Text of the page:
Connelly's next book, Angels Flight, was released in 1999 and was another entry in the Harry Bosch series. The non-series novel Void Moon was released in 2000 and introduced a new character, Cassie Black, a high-stakes Las Vegas thief. His 2001 release, A Darkness More Than Night, united Harry Bosch with Terry McCaleb from Blood Work, and was named one of the Best Books of the Year by the Los Angeles Times.

In 2002, Connelly released two novels. The first, the Harry Bosch book City Of Bones, was named a Notable Book of the Year by the New York Times. The second release was a stand-alone thriller, Chasing The Dime, which was named one of the Best Books of the Year by the Los Angeles Times.

Lost Light was published in 2003 and named one of the Best Books of 2003 by the Los Angeles Times. It is another in the Harry Bosch series but the first written in first person.
Connelly's 2004 novel, The Narrows, is the sequel to The Poet. It was named one of the Best Books of 2004 by the Los Angeles Times. His 11th Harry Bosch novel, The Closers, was published in 2005, and debuted at #1 on the New York Times bestseller list. The Lincoln Lawyer, Connelly's first-ever legal thriller and his 16th novel, was published in 2005 and also debuted at #1 on the New York Times bestseller list. This book introduced Mickey Haller, a Los Angeles defense attorney who works out of the back seat of his Lincoln Town Car. The movie adaptation, starring Matthew McConaughey as Haller, was released in 2011. This is the second film adapted from a Connelly novel.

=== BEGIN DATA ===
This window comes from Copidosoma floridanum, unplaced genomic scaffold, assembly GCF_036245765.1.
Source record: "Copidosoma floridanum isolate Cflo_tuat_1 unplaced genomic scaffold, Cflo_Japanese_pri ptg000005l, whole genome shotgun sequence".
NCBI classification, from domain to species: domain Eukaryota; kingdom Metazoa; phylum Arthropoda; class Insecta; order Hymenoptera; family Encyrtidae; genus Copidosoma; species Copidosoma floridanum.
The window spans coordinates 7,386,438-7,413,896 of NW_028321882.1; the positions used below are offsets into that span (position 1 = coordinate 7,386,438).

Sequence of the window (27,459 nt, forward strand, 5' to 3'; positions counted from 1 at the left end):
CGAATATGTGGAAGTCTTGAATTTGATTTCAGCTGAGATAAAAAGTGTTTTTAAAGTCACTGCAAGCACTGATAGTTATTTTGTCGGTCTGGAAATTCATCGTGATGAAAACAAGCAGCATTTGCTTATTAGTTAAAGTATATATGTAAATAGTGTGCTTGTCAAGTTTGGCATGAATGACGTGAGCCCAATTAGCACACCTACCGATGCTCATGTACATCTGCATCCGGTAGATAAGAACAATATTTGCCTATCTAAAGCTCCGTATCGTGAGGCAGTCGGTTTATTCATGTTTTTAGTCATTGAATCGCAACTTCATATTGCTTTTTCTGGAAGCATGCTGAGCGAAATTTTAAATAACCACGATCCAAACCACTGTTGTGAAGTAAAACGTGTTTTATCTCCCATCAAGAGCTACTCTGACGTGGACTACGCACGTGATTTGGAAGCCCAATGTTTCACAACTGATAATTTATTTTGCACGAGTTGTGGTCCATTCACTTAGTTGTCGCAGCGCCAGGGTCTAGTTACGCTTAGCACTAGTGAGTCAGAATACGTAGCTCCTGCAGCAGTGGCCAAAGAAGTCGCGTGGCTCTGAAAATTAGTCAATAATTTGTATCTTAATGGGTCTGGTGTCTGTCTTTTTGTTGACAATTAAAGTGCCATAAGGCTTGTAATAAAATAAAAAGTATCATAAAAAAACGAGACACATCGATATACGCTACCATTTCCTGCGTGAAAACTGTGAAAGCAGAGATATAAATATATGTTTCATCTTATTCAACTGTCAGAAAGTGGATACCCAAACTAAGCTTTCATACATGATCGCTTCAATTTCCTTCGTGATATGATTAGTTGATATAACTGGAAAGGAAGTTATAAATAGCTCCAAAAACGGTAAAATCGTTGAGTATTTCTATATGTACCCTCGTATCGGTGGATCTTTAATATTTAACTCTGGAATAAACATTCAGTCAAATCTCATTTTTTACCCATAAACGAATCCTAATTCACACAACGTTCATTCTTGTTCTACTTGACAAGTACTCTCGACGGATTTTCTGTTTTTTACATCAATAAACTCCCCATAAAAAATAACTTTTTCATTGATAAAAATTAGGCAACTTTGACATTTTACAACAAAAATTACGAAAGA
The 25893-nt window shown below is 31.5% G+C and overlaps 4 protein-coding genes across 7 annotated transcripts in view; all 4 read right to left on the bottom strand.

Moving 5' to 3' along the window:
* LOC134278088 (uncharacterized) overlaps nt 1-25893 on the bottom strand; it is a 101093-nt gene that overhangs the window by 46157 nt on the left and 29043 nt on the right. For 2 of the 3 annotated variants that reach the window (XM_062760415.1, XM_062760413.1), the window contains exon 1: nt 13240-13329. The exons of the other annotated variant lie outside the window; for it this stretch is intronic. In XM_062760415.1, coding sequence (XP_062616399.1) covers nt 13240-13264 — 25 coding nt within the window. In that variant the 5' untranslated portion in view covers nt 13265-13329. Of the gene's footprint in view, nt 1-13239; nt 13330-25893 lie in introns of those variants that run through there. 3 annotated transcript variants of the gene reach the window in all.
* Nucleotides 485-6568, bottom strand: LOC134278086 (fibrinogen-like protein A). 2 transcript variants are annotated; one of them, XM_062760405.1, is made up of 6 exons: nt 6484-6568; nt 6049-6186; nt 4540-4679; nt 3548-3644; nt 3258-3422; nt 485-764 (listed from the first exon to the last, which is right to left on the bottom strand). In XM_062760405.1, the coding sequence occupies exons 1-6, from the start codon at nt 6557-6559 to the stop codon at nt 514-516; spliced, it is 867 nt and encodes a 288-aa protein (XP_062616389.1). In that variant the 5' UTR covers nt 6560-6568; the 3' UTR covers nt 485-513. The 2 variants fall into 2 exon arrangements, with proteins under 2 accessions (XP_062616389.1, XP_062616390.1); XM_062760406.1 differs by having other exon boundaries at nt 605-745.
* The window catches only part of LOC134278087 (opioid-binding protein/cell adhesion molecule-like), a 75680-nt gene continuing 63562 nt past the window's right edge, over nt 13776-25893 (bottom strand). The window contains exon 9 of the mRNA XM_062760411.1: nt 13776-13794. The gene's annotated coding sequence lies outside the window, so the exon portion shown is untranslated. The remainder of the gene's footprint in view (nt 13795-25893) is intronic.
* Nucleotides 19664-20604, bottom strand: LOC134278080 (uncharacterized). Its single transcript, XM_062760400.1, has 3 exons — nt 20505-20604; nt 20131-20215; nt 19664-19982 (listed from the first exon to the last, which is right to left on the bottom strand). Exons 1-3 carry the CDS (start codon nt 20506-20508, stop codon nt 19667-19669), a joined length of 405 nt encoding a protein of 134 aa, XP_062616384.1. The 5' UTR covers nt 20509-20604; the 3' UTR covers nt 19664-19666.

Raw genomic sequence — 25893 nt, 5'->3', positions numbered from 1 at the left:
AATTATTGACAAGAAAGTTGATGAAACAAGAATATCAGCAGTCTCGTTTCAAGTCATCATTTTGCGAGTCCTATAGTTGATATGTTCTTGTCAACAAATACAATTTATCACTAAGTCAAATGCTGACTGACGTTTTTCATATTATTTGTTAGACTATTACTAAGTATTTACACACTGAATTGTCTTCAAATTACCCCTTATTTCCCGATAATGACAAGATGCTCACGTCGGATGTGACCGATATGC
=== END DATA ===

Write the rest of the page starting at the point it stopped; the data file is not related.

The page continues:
Crime Beat, a non-fiction collection of crime stories from Michael's days as a journalist, was released in 2006, as was the Harry Bosch novel, Echo Park. The Overlook, Michael's 18th novel, was originally serialized in the New York Times Magazine. This Harry Bosch story was published as a book with additional material in 2007.

Michael's 19th novel, The Brass Verdict, was released in 2008, and debuted at #1 on the New York Times bestseller list. It introduces Lincoln lawyer Mickey Haller to LAPD Detective Harry Bosch in a fast-paced legal thriller. Michael's 20th novel, The Scarecrow, was released in 2009, and reunites reporter Jack McEvoy and FBI Agent Rachel Walling for the first time since The Poet. It too debuted at #1 on the New York Times bestseller list. Michael released a second book in 2009, the 15th Harry Bosch novel, Nine Dragons. In this story, Bosch goes to Hong Kong to find his missing daughter.